Are you thinking about buying cedar mulch?
In a perfect world, the mulch used for landscaping around the yard would eliminate weeds and insects, along with sprouting morel mushrooms that could be dried and sold on the open market for a couple of hundred dollars per pound. In the less than perfect world, most consumers would probably accept plain old weed and insect reducing mulch.
Consumers also think aesthetics, water management and soil nutrition when making their mulch decisions, therefore they tend to consider different types of mulches, such as the traditional wood or plant based mulches to the more modern synthetic mulches available at local garden centers and plant nurseries.
Clever marketing that hitchhikes on the recycling theme extends the traditional wood or plant based idea of mulch to the idea of recycled plastic mulch.
Types of Mulch
Commercial wood and plant based mulches, primarily bark mulches, come from a range of sources, including coco, pine and cedar trees, among others. A bark mulch’s ability to decompose over time, adding natural soil amendments, encourages a segment of the yard care population to replace and re-mulch on regular two or three year intervals.
While weed control, water management and soil nutrition rank high in mulch utility, many consumers also consider mulch as a pest control management tool. That suggestion sounds contradictory in light of the fact that trees and especially those with thick bark often serve as hosts to a variety of insects. That’s a partially true claim. Certain woods, and their bark mulches, such as pine, provide inviting homes to insects. Stories about manufacturers that do a less than adequate job supplying clean and insect free mulch tend to pop up in the media from time to time.
Nonetheless, discussions of cedar mulch as a pest management tool are based on a different line of reasoning similar to that used to market cedar wood as insect resistant outdoor fencing and furniture wood. The marketing claim generally posits that the oil in cedar, which produces its distinct aroma, is a natural insect repellent.
When using the common form of cedar mulch with some wood chips mixed in, it is important to recognize its pest management potential and limits.
Although cedar oil is a natural insect repellent, unless the mulch product contains the cedar’s natural aromatic properties, not typical of mulch, especially after it has been on the ground for some time, its wood repellent properties are limited.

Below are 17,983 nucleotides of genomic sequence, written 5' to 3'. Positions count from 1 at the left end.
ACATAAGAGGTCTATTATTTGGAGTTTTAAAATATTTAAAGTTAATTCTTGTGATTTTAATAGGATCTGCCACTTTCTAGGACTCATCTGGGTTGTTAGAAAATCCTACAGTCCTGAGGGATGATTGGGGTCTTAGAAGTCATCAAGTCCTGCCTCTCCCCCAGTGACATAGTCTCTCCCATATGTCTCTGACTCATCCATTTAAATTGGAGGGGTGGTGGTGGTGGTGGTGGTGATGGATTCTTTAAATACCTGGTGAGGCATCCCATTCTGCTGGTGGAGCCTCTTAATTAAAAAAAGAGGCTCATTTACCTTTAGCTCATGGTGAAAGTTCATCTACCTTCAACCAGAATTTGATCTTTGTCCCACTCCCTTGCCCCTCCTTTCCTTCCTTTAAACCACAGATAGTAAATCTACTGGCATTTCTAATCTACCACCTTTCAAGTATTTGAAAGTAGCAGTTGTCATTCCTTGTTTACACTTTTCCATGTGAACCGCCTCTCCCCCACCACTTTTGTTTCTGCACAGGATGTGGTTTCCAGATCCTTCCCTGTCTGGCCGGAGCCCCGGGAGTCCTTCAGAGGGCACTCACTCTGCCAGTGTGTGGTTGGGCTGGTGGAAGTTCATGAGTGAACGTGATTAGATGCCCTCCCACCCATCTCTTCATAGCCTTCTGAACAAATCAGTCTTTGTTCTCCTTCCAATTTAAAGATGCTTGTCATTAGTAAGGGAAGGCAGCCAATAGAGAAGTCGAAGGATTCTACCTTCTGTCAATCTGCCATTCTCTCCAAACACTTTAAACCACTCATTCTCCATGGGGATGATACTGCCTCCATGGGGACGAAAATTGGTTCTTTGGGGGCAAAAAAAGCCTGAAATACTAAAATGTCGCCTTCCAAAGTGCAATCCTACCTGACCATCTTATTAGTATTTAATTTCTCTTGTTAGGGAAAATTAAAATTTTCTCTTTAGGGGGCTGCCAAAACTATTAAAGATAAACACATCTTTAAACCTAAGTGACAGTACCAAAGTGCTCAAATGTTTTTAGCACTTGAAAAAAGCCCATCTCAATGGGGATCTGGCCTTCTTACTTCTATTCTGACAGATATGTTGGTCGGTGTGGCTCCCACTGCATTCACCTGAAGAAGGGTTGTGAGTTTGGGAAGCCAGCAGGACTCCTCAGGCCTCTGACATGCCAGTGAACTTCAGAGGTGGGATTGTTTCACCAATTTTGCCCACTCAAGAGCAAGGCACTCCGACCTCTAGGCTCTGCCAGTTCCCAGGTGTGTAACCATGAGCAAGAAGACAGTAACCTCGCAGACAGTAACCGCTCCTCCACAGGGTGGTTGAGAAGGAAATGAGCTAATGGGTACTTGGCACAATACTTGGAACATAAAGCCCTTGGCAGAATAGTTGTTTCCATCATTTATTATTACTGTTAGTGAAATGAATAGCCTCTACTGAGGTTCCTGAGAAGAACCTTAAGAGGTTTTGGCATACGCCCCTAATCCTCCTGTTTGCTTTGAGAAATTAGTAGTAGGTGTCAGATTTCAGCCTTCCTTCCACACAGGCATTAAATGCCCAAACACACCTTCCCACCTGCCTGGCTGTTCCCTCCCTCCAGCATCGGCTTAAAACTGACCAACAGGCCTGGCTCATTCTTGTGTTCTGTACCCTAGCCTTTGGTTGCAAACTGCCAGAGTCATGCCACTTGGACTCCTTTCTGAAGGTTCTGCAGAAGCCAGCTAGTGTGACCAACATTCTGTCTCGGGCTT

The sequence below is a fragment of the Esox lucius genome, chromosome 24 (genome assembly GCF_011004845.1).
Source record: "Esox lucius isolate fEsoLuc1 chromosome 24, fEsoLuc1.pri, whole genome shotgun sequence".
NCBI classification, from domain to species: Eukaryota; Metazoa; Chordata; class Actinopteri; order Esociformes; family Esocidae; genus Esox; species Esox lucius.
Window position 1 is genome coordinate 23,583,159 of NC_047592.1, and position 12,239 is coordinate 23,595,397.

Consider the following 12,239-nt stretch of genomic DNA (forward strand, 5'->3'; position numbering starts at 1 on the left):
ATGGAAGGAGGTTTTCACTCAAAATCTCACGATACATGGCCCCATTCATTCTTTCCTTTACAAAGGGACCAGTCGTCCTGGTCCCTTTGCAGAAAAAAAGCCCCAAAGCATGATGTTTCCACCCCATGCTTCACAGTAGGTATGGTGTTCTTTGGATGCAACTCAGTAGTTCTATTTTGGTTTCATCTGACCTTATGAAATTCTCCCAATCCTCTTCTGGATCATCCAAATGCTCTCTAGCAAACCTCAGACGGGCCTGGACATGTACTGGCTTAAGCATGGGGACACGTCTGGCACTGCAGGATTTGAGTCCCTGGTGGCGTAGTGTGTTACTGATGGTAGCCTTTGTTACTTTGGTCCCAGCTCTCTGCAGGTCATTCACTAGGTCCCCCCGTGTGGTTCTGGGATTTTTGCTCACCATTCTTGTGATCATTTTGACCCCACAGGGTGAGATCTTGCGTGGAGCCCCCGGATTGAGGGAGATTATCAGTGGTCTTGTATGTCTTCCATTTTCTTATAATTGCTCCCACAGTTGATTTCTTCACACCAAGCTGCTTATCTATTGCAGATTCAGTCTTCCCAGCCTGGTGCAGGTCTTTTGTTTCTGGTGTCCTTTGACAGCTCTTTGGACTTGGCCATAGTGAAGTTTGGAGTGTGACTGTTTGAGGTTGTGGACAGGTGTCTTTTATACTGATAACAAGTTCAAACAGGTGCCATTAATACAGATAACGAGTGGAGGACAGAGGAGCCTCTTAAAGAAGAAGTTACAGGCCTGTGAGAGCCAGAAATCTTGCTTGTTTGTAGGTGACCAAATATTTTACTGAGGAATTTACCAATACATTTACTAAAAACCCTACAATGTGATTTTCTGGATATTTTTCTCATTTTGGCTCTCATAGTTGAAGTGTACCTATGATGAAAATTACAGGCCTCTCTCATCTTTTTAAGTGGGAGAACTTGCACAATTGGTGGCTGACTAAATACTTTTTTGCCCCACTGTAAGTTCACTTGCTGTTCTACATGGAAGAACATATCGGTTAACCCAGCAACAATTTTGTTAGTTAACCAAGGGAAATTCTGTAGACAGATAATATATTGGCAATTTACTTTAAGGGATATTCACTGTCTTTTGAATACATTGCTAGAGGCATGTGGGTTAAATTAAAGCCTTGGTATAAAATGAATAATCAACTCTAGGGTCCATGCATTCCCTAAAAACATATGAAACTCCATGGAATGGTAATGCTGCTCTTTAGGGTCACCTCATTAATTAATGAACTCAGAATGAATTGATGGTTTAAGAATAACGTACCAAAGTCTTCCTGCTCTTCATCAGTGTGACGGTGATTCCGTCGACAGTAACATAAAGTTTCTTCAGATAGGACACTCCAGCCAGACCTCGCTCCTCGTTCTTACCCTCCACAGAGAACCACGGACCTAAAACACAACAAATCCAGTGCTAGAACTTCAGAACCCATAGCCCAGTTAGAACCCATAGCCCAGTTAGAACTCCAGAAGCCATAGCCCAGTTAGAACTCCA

Cedar Mulch Research
Having pointed out the limits, recent research suggests that used properly, cedar mulch does possess some Argentine ant deterrent properties.
How well it guards against them is a different question. According to the termite research report,
Termites starved and mortality reached 100% by the 11-12th week on decorative stone, rubber mulch, cocoa shell mulch, and coffee chaff.
The onset of morbidity was slightly slower but mortality also reached 100% by the 13th week on peat moss, by the 14th week on pine bark nuggets, and by the 16th week on extra fine bark mulch.
Mortality exceeded 80% but did not reach 100% on several dyed wood chip mulches and cedar mulch
Making pest management decisions based on one research report can be problematic. Further research into the relationship between bark mulches, including cedar mulch, and natural pest management could help bring some clarify to questions related to different mulch types and their pest management potential for specific groups of insects.
For consumers who choose cedar mulch, apply it can be as easy as weeding and leveling the dirt in the desired area, and covering it with the mulch. While the bag may recommend applications up to four inches deep, generally smaller (2″-3″) layers of mulch insure proper aeration and water irrigation of the soil below.
Consumers interested in implementing stronger weed prevention mulching strategies, might consider placing sheet of landscape fabric on top of the weeded area area prior to applying the mulch.